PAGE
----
Assad: War with Israel a possibility

Syrian president: If attacked, "Syria will resist, and never give in."

September 21, 2006 16:34
1 minute read.
assad 298.88

assad 298.88 ap. (photo credit: AP [file])


Dear Reader,
As you can imagine, more people are reading The Jerusalem Post than ever before. Nevertheless, traditional business models are no longer sustainable and high-quality publications, like ours, are being forced to look for new ways to keep going. Unlike many other news organizations, we have not put up a paywall. We want to keep our journalism open and accessible and be able to keep providing you with news and analyses from the frontlines of Israel, the Middle East and the Jewish World.

As one of our loyal readers, we ask you to be our partner.

For $5 a month you will receive access to the following:

  • A user experience almost completely free of ads
  • Access to our Premium Section
  • Content from the award-winning Jerusalem Report and our monthly magazine to learn Hebrew - Ivrit
  • A brand new ePaper featuring the daily newspaper as it appears in print in Israel

Help us grow and continue telling Israel’s story to the world.

Thank you,

Ronit Hasin-Hochman, CEO, Jerusalem Post Group
Yaakov Katz, Editor-in-Chief


Syrian President Bashar Assad said Thursday that the possibility of a new war in the Middle East could not be ruled out. Assad said he believed Israel could decide to attack Syria, because it was "looking for a way out of the crisis it is in through a new [military] operation." Israel might attack Syria under the pretense that the country was aiding Iran, Assad said. In this case, "Syria will resist, stand strong and never give in," Assad told Lebanon's As-Safir newspaper on Thursday. Since the end of the war between Israel and Lebanon, there has been increased discussion in political circles over the relationship between Israel and Syria. On August 21 Internal Security Minister Avi Dichter (Kadima) surprised the political establishment by announcing that he was in favor of a withdrawing from the Golan Heights in exchange for lasting peace with Syria. Dichter's statement was echoed one week later by Finnish Ambassador Kari Veijalainen, when he told The Jerusalem Post that Israel would do well to signal a willingness to pick up negations with the Syrians where they broke off in 1999 as a way to get Damascus on board to help implement UN Security Council Resolution 1701. However, soon after Dichter made his remarks, Prime Minister Ehud Olmert rejected the notion of peace talks with Syria. Syria is the "single most aggressive member of the axis of evil," Olmert said, ruling out a resumption of negotiations with Damascus at this time. "I am the last person who will say I want to negotiate with Syria," Olmert snapped. Yaakov Katz and Sheera Claire Frenkel contributed to this report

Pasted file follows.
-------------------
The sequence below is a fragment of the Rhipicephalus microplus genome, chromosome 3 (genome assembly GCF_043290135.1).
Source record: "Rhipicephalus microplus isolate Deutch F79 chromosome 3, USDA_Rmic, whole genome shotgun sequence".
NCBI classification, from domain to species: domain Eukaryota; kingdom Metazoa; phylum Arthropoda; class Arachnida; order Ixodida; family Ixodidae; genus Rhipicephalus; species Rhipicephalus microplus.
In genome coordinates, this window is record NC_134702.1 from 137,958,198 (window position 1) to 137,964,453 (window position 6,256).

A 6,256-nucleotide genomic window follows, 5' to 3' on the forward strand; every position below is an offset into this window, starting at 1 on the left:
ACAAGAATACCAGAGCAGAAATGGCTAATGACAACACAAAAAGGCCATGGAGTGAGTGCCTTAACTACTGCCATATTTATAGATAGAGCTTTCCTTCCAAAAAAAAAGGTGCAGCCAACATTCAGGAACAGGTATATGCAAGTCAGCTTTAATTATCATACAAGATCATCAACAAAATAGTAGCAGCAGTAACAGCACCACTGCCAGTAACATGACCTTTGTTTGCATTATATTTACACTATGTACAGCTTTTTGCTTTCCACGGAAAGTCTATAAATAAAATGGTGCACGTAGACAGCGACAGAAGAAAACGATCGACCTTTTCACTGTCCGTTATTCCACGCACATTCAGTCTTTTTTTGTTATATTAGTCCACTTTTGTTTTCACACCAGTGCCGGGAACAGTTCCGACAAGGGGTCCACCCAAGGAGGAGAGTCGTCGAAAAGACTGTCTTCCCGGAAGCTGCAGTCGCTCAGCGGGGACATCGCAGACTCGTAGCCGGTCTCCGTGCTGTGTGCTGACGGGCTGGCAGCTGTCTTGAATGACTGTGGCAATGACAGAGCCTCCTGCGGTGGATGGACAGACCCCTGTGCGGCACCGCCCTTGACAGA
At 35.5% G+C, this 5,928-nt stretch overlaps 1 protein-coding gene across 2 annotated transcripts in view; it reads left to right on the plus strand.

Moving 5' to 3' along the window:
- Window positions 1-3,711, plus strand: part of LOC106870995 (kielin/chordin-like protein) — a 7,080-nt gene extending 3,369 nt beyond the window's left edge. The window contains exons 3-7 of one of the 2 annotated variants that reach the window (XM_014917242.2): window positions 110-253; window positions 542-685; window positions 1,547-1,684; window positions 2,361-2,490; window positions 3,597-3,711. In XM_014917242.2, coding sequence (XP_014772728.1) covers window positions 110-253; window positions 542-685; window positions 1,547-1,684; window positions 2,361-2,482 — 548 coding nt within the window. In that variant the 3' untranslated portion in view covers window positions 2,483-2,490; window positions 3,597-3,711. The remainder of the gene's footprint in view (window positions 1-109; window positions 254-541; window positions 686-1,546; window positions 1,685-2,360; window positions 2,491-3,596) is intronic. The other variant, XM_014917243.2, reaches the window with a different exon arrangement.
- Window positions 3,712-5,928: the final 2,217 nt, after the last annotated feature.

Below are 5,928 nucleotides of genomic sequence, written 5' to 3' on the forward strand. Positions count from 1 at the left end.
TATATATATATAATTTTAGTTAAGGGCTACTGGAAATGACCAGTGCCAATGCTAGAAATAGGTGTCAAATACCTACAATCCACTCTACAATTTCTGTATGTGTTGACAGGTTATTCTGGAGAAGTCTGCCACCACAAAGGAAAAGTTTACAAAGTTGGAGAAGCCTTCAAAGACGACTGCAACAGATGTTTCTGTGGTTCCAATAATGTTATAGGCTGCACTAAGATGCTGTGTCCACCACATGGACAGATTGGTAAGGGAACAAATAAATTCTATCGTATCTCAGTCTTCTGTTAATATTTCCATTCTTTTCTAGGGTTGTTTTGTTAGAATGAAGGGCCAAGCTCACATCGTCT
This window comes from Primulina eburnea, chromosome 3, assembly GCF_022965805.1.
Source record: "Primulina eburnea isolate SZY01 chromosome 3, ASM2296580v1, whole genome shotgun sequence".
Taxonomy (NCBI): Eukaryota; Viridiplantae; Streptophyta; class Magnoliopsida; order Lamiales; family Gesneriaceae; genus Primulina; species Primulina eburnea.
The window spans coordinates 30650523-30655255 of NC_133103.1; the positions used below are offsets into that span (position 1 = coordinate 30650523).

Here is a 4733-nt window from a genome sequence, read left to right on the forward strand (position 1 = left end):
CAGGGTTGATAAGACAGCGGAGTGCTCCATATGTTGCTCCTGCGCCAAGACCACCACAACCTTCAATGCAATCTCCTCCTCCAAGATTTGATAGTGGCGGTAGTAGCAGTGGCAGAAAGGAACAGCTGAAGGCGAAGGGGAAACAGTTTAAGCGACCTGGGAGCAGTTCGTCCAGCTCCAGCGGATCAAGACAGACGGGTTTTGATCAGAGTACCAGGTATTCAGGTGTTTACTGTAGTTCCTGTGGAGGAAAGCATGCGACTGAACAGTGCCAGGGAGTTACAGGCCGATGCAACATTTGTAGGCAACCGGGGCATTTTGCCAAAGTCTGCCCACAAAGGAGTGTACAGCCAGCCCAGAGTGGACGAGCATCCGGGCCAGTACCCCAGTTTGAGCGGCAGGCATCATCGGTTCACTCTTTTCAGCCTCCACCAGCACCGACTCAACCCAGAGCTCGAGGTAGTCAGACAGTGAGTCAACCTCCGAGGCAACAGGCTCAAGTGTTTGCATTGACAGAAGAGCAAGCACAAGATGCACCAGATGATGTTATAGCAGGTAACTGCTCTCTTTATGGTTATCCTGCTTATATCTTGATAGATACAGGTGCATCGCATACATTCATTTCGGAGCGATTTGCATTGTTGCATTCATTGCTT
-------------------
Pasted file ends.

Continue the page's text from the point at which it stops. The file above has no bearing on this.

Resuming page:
Join Jerusalem Post Premium Plus now for just $5 and upgrade your experience with an ads-free website and exclusive content. Click here>>

Related Content

 Kurdish-led militiamen ride atop military vehicles as they celebrate victory over Islamic State
January 21, 2019
Israeli strikes in Syria reveal new battlefield for post-civil war era